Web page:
TFN’s Alastair Nasmyth returns with an alternative method for football transfers…
The World Cup is over and the Brazilians are sweeping up the ticker tape (and sweeping away the tiki-taki) whilst trying to overcome one hell of a hangover. After valiantly fighting off her attentions for a year with protests and riots, a few misplaced Caipirinhas and they’ve woken up next to the FIFA fat girl. Giving in to their better instincts they took the rotund Mrs. Blatter back to their place and just as the passion mounted the mood was killed when it was suggested their German friend got involved. As the haze lifts, one can only imagine what the mixed emotions of self-loathing at their elimination and pride at actually hosting the event will feel like. Continue reading
As the transfer window to end all transfer windows enters its final hours, David Wild looks at some of the recent splurges inspired by Football Manager…
Oscar Wilde once said that “Life imitates Art far more than Art imitates Life”. While he probably wasn’t directly aware of Football Manager at the time he said this, his phrase is just as poignant today when applied to the realms of the Summer transfer window and the popular management simulation game.
Only last week I set up a group LAN Football Manager game in which a friend of mine immediately set about slicing up his Man United squad in order to purchase Bale and Neymar. In many games you can happily snap up four or five of the best young up and coming players of the future, or the big stars of the here and now in one window and watch the resulting team steamroller all before it in the fashion of a rampaging George Elekobi.
But are such crusades, hell bent towards the mass accumulation of talent, bound solely to the realm of Football Manager? More and more we are seeing the real transfer window imitate our own visionary virtual planning; teams snapping up high quality in high quantity.
We can relate to the excitement of such a squad building exercise as it calls out to the Football Manager fetishist within us. We’ve known about these players and their potential for years in advance. Some of them were just 16 year old wonderkids playing in the Finnish leagues when our scouting network picked them up. Continue reading
Liverpool Echo: “LFC’s Pepe Reina tweets removal van picture as he packs up to go to Napoli.”
With the usual fire, brimstone and vitriol whirling around Luis Suarez’s future, Jon Wilmore considers whether Liverpool have a leg to stand on after ditching Pepe Reina…
Liverpool are outraged. Their fans are outraged, their manager is outraged, their club mascot, presumably, is outraged. How dare Luis Suarez make clear his intention to play football in another kit. It’s disrespectful, is what it is: disrespectful for a player to ask to leave and classless for another football club, namely Arsenal, to do their best to make that wish come true.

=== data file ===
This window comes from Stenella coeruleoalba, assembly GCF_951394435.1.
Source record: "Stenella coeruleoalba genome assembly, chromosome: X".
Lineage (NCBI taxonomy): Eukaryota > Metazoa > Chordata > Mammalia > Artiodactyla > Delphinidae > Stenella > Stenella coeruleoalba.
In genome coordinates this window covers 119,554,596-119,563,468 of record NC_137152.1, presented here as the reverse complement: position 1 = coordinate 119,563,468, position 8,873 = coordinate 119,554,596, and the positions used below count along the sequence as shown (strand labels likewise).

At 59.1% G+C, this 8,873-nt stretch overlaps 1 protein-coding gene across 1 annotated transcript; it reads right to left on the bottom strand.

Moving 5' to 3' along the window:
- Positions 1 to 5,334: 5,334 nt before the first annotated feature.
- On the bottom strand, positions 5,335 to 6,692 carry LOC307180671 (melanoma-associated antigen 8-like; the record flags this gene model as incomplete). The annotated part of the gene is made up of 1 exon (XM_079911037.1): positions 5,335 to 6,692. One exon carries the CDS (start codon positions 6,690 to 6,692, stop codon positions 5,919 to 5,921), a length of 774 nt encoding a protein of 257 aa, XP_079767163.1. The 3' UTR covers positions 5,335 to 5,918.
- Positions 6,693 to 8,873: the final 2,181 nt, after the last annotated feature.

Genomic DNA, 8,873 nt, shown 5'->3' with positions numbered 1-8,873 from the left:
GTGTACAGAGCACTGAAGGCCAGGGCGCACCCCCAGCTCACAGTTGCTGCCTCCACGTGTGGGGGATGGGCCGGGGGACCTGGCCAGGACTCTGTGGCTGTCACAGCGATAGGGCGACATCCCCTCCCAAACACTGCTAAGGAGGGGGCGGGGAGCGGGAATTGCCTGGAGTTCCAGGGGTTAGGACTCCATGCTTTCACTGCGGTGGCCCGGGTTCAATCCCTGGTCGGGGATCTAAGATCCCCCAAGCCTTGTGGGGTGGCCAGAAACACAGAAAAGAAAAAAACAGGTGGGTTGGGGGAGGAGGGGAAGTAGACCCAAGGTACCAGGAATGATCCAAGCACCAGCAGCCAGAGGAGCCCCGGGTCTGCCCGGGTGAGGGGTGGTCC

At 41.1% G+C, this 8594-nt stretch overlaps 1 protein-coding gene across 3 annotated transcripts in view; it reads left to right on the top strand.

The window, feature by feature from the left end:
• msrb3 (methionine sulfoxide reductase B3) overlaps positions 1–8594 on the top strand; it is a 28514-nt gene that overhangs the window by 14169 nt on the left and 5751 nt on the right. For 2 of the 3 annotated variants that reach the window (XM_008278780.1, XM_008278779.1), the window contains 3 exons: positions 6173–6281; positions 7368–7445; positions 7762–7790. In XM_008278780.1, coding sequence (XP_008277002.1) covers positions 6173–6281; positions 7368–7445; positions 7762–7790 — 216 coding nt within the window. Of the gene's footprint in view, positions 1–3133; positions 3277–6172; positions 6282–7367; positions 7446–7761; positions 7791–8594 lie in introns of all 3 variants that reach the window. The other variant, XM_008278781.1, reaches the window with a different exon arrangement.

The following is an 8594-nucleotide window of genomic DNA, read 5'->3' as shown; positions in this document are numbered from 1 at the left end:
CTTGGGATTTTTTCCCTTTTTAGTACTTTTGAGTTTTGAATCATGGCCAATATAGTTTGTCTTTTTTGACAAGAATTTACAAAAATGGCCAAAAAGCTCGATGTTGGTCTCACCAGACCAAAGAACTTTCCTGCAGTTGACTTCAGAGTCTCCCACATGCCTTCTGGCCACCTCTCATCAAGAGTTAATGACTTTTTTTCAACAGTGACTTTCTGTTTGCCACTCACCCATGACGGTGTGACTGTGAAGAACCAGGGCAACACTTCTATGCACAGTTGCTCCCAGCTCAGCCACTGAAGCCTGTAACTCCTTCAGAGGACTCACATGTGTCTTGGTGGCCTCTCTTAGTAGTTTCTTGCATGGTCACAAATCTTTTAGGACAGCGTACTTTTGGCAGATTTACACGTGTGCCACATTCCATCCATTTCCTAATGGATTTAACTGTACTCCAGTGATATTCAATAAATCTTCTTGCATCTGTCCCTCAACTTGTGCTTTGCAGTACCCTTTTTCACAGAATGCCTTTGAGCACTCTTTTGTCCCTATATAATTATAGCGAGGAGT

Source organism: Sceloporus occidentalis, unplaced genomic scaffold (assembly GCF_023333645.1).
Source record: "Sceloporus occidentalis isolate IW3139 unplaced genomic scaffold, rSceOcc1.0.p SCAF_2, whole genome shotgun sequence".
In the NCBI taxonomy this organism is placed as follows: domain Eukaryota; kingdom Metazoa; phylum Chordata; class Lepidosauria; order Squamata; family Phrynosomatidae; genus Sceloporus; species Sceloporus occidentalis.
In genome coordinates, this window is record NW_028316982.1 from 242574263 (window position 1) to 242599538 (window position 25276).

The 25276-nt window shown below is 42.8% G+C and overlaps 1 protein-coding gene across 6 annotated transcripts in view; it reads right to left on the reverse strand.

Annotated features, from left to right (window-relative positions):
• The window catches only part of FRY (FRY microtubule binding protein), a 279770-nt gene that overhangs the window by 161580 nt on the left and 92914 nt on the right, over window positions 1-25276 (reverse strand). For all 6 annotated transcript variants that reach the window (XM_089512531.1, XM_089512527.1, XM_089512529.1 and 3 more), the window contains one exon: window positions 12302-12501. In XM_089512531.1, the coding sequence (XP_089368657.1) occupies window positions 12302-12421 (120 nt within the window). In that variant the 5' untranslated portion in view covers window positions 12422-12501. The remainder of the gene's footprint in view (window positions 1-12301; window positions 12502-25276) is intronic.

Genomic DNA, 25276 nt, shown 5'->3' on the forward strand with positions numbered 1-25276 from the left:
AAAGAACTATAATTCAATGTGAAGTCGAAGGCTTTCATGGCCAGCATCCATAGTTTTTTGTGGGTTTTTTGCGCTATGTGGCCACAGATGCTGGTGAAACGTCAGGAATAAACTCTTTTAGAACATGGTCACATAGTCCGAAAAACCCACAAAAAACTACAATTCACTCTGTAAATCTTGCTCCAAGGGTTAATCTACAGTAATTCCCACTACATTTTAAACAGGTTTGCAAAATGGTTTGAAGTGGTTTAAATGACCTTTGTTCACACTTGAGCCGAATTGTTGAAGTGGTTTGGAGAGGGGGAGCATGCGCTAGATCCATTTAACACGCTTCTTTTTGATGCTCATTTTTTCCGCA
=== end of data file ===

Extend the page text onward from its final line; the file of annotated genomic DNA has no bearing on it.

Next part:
Elsewhere on Merseyside, Jose Manuel Reina is in the process of packing up the last eight years of his life and all his worldly possessions from his Liverpool home. He’s recently informed his wife and newborn child that they’ll be moving to Italy this summer, for how long, well, we don’t really know. In less than 12 months, Daddy might be looking for work somewhere else.
With claims that his abilities had begun to deteriorate over the past two seasons, for some neutral observers it seemed that time could well be called on the once impregnable Spaniard’s reign in goal sooner rather than later. Yet, as Reina and his young family wave goodbye to their adopted city, did Liverpool show – in line with the expectations and feelings of their fans – the class and gratitude to at least bid their loyal servant a fond farewell? No, that’s right. They loaned him out, quietly through the back door, without telling him first. Continue reading
It’s no longer enough to be a great trainer, tactician or transfer dealer. Clubs are seeking more from their managers than ever and the modern game demands polymaths who can do it all. Greg Johnson looks at how managers have risen to the top of the wish list…
Football’s answer to the “artisan” bread loaf has arrived: the “holistic approach” football manager. Once regarded as mere assistants and chaperones to the playing staff, to be undermined and ignored as required, the football manager has risen to become the game’s most iconic figure.
When speaking of Real Madrid’s early successes, their managers are treated almost as an irrelevance, and it took pioneers such as Herbert Chapman and Helenio Herrera to upgrade the status of the profession, leading to managers becoming protagonists in their own right on the sidelines. It would be unthinkable for a team to win major honours today without their coach being recognised as the key driving force, yet while the likes of George Best and Matt Busby enjoy a sort of parity in the annals of the football canon, the balance has recently shifted towards the boss.
In an age where tactical theories are spoken of as game-changers, and the individual is subjugated into the collective, the architects behind these systems have become the stars. The growing distance between fans and players has also helped to shift their focus towards the dugout in search for a more stable, appropriate figurehead for their cause. Continue reading